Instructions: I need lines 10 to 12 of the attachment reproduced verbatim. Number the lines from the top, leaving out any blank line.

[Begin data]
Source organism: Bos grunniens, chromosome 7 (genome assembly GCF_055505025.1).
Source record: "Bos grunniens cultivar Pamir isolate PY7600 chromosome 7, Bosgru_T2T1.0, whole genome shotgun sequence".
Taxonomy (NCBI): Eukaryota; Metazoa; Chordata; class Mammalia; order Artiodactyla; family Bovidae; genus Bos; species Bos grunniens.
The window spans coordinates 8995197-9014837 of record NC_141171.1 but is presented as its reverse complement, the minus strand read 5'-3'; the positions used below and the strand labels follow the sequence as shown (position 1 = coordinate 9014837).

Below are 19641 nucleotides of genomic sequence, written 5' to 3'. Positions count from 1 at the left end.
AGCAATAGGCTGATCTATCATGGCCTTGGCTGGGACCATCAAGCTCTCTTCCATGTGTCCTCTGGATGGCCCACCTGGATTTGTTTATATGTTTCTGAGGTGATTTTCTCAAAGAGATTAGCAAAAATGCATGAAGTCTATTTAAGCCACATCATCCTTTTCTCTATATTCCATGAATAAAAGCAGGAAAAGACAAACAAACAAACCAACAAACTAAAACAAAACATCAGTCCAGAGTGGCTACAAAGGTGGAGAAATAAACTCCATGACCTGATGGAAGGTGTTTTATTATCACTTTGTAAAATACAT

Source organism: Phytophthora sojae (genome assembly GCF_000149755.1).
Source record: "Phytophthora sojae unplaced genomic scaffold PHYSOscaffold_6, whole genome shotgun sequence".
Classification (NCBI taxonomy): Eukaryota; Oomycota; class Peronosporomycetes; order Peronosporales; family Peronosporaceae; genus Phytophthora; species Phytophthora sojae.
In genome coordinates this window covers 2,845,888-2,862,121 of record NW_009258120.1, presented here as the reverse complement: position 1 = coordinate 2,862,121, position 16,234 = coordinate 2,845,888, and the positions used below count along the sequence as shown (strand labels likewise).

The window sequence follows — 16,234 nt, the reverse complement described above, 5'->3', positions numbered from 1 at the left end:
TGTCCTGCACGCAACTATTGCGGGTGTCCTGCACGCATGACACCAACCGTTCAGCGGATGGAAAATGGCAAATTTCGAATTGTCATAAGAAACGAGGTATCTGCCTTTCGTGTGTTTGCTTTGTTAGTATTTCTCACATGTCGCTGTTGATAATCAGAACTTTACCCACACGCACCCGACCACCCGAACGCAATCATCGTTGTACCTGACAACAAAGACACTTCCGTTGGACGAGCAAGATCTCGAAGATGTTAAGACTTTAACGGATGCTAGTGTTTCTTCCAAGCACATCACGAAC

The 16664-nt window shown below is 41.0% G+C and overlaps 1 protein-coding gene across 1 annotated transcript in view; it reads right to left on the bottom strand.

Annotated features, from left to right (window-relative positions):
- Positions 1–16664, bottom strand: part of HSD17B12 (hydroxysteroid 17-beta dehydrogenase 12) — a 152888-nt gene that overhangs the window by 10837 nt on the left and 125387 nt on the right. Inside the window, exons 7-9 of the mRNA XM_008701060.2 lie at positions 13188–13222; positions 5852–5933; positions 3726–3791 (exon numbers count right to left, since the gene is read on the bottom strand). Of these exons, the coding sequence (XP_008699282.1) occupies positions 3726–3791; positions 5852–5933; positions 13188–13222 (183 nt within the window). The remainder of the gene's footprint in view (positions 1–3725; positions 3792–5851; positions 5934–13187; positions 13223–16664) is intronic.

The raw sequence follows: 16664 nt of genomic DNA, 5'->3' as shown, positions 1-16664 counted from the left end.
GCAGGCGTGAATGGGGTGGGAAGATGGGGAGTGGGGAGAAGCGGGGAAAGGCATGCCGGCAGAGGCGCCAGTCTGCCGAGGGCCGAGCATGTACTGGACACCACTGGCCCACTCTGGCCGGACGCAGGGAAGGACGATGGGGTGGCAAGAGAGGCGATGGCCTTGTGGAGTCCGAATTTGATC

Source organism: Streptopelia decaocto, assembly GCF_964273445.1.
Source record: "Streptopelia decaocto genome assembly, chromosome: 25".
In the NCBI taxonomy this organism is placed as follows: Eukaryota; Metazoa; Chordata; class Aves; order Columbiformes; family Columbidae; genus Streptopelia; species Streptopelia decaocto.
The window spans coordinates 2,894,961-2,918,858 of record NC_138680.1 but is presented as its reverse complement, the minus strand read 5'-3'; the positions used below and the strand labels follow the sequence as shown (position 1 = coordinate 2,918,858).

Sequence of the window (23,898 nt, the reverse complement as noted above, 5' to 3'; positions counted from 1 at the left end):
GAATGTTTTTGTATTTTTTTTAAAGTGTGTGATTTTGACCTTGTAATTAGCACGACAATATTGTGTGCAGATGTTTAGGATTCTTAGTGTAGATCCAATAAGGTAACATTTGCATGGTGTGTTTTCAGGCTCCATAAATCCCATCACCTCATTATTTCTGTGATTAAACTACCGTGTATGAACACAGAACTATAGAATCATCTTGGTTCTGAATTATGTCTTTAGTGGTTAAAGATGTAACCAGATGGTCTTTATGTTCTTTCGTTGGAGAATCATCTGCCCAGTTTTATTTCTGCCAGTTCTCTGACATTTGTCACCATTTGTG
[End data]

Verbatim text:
In genome coordinates this window covers 2,845,888-2,862,121 of record NW_009258120.1, presented here as the reverse complement: position 1 = coordinate 2,862,121, position 16,234 = coordinate 2,845,888, and the positions used below count along the sequence as shown (strand labels likewise).

The window sequence follows — 16,234 nt, the reverse complement described above, 5'->3', positions numbered from 1 at the left end:
TGTCCTGCACGCAACTATTGCGGGTGTCCTGCACGCATGACACCAACCGTTCAGCGGATGGAAAATGGCAAATTTCGAATTGTCATAAGAAACGAGGTATCTGCCTTTCGTGTGTTTGCTTTGTTAGTATTTCTCACATGTCGCTGTTGATAATCAGAACTTTACCCACACGCACCCGACCACCCGAACGCAATCATCGTTGTACCTGACAACAAAGACACTTCCGTTGGACGAGCAAGATCTCGAAGATGTTAAGACTTTAACGGATGCTAGTGTTTCTTCCAAGCACATCACGAAC